8
Once your pets eat, touch or inhale anything from toxic plants and act abnormally, please call the doctors for help ASAP!
pets
Pets
Some pets are less likely than children to eat and touch just about everything. This is good, as a pet owner. However, you know your pet best, and it is up to you to keep them safe. There are plenty of poisonous weeds that can grow within the confines of your lawn, which might make your dogs or cats ill or worse if they eat them. Try to have an idea of what toxic plants grow in your area and keep them under control and your pets away from them.
pets
Common Toxic Houseplants
Common Toxic Houseplants
When it comes to decorating a house, there is nothing more refreshing than adding some beautiful houseplants. Some common house plants can also be toxic.

Aloe

aloe
Aloe is famous for its sunburn-soothing properties and its gorgeous desert design. However, many people do not realize that the latex the aloe vera plant produces can be mildly toxic to pets and children.

The latex contains a chemical compound known as saponin. Which when ingested, can cause vomiting, diarrhea, and low blood sugar. This, if left unchecked, can lead to dehydration and electrolyte imbalance. The proper response is to contact poison control or a veterinarian to know what to do in your particular circumstance if either your child or pet consumes aloe.

The latex of the plant is similar to the sap of the tree. It is inside the leaf, but sticks mainly toward the edges. If aloe gel is prepared properly it should be safe for use, but be sure to apply it only topically when treating burns.

Philodendron

Philodendron
Philodendron, also known as sweetheart vine, has become a resident at many houses and even businesses. They are glossy green and the leaves elegantly split, displaying interesting designs. Behind this beauty there is a needle-like toxin called calcium oxalate crystals.

These crystals are held within the plant and only affect you, your pets, or your loved ones if the plant tissue is broken. If ingested, the crystals can cause severe swelling, difficulty breathing, stomach pain, burning and pain. If they are accidentally caught on the skin, they can cause skin irritation.

If anyone accidentally ingests philodendron and they find it difficult to breathe or their tongue starts to swell up, it is important to seek medical attention immediately to avoid suffocation. If you have very young children or pets who have a tendency to tear at plants, keep them away from any philodendrons.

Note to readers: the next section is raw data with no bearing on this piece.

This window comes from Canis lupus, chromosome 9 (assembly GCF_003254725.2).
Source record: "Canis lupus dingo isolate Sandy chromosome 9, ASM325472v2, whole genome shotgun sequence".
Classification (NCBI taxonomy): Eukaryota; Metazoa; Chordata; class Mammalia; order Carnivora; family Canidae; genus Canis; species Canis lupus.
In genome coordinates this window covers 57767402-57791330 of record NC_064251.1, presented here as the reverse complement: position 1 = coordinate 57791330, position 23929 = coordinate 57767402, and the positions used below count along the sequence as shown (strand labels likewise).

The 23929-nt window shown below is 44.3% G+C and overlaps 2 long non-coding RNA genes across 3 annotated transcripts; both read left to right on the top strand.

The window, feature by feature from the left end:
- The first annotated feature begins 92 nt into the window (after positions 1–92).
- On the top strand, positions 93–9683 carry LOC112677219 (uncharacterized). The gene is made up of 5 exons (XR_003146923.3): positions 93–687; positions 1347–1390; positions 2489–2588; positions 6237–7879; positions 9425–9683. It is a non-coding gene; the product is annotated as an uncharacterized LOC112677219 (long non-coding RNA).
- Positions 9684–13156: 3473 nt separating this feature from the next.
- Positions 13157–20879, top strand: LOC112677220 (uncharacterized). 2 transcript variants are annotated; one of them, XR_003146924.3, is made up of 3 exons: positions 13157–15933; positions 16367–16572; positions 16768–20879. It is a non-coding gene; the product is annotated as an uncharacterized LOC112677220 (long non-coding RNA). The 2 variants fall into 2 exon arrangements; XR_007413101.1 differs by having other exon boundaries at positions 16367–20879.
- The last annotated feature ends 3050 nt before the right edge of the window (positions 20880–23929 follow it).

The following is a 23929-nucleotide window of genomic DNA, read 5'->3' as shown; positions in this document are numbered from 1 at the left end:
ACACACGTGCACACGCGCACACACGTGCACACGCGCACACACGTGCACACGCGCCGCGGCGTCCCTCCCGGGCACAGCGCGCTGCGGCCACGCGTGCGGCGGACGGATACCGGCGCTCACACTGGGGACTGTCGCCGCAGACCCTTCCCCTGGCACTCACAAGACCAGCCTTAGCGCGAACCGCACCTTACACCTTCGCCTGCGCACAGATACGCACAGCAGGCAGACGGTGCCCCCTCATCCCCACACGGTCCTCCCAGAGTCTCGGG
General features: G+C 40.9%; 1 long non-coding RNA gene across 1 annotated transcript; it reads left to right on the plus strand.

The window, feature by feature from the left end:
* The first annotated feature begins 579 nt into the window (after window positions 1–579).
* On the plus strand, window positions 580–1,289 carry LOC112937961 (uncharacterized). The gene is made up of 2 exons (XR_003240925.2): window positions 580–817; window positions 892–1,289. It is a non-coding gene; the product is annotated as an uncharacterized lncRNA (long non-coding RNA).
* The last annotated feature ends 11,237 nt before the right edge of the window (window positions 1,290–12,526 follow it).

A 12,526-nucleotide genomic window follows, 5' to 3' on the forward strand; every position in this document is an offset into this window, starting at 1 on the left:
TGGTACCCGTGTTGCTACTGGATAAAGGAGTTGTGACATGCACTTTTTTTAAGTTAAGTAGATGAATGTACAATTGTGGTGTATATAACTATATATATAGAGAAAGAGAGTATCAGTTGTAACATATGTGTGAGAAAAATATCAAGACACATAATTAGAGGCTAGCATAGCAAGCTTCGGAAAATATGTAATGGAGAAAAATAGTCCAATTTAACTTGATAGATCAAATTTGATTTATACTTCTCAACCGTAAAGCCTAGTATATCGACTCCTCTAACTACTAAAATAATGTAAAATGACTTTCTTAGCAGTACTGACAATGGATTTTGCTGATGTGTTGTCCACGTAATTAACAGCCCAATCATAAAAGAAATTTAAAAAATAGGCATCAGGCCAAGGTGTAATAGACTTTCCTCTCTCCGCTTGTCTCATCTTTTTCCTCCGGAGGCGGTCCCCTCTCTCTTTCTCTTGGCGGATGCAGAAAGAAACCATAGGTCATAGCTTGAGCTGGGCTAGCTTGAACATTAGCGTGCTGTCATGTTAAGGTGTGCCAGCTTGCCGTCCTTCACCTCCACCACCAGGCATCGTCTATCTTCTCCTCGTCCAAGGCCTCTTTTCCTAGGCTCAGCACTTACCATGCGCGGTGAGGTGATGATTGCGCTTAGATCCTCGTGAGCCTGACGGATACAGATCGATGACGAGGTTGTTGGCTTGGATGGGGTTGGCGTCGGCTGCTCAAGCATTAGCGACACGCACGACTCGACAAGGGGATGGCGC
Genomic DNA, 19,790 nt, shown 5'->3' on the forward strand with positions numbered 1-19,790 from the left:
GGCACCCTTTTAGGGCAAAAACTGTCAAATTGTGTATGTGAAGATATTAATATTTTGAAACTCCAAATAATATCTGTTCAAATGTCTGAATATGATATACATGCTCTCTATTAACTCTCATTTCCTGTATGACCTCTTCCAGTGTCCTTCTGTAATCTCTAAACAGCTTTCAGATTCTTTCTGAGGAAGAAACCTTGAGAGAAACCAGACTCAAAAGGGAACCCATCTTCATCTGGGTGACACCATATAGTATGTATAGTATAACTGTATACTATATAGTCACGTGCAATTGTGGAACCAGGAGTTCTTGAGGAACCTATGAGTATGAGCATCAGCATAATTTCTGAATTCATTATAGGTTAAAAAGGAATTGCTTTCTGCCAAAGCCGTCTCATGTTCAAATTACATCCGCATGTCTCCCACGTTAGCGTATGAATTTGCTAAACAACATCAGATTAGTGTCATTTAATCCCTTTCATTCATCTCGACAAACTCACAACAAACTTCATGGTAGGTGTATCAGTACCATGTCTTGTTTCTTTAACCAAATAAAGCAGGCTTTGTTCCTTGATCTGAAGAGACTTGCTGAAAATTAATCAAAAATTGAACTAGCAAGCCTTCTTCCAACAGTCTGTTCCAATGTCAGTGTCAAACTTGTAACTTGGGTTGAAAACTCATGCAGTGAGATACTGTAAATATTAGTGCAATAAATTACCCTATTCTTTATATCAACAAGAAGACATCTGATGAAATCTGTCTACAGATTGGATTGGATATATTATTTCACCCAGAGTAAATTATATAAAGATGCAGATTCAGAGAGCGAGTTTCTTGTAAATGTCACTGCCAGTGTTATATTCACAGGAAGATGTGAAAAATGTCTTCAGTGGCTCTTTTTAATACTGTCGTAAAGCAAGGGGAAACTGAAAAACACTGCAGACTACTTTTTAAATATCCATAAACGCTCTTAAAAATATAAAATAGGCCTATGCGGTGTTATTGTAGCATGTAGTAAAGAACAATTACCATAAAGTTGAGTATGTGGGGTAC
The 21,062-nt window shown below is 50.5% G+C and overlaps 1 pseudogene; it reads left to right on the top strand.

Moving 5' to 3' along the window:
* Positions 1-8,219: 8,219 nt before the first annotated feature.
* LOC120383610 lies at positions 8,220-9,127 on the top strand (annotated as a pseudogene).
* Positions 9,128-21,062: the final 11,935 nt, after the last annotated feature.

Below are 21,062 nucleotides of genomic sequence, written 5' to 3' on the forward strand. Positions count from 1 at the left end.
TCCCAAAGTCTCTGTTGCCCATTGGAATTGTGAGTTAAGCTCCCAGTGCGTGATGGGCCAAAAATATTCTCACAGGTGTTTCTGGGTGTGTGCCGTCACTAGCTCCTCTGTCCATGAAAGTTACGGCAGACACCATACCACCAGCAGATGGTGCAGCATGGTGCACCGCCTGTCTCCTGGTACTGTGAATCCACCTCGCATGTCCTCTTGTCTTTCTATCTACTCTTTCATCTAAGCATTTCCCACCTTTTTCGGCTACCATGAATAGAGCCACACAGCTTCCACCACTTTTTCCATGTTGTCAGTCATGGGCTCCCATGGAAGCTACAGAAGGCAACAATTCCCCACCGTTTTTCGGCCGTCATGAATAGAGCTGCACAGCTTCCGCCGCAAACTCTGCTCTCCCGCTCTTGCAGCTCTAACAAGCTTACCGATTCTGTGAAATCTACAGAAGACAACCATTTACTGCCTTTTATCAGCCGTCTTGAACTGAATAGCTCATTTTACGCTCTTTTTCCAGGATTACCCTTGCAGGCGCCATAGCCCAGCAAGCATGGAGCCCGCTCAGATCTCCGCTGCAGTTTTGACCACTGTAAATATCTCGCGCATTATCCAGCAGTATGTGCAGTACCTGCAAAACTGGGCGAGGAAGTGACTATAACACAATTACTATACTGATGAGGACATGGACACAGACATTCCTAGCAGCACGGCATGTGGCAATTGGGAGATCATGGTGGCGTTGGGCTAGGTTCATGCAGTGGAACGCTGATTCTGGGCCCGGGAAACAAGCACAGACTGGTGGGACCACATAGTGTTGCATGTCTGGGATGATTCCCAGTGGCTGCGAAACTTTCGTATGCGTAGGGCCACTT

Peace Lily

Peace Lily
Peace lilies produce stunningly white flowers that bring to mind peace and serenity. This is one reason they are invited into our homes and given a place to stay. However, similar to philodendrons, the peace lily contains oxalate crystals known as raphides.

The raphides, once ingested, will cause swelling and burning sensations and can also cause skin irritation. Both pets and humans can get these symptoms so it is important to keep these plants from anyone who is likely to tear or chew it. Symptoms can become dire if the raphides cause the tongue and throat to swell to a point where the person or pet is having difficulty breathing. Seek proper medical attention if this is the case.

Snake Plant

Snake Plant
The snake plant is an interesting and popular house plant. Its stark architecture and wavy coloring has made it a fan favorite. This plant too, however, is toxic when ingested or if the sap touches your skin.

Snake plant sap will cause rashes if it comes into contact with your skin. In addition, it will cause diarrhea and vomiting when ingested. Again these symptoms are very serious and would be best avoided by keeping snake plants out of reach or by choosing a different houseplant.
Common Toxic Garden Plants
Common Toxic Garden Plants

Daffodil

Daffodil
Daffodils are a strikingly colorful flower. This can sometimes bring them much attention not from just onlooking adults but children as well. Since kids are more drawn to colorful objects, they may have a higher chance of just grabbing the flower and eating it. Adults have also been known to accidentally grab daffodil bulbs instead of onions.

Why are these mistakes so dangerous? Daffodils contain lycorine, which can induce nausea, vomiting, and diarrhea. It also contains oxalates which can cause swelling and pain. The symptoms can be worse in animals, because if your pets eat daffodils they may experience drowsiness, low blood pressure or even liver damage.

Make sure to call poison control when these symptoms set in. The vomiting and diarrhea have been known to go away after 3 hours, but it is better to be safe than sorry. Ingesting liquids to keep hydration up can be important. If the patient is having difficulty breathing, seek medical attention immediately.

Hydrangea

Hydrangea
Hydrangeas are unique, with their soft blue and pink flowers. They are a great addition to any garden, but should not be snacked on—not that you would want to. Hydrangeas can be especially nasty because they contain compounds known as glycosides. These will release hydrogen cyanide into the bloodstream when consumed. This will block your body’s ability to uptake oxygen to the cells in your body.

The way to combat this kind of poisoning is through getting IVs from the vet or doctor. It is important to contact your medical professional immediately since the symptoms can be fatal within minutes or hours.

Rhododendrons

Rhododendrons
Rhododendron, the state flower of Washington, is also toxic. The multitudinous, pink flowers can be quite dangerous. All parts of this plant are toxic, the leaves and seeds more so than the flowers. However, even the nectar of the flower is toxic and in the Mediterranean, where rhododendrons grow in more dense quantities, the honey from bees who gather rhododendron nectar can be poisonous.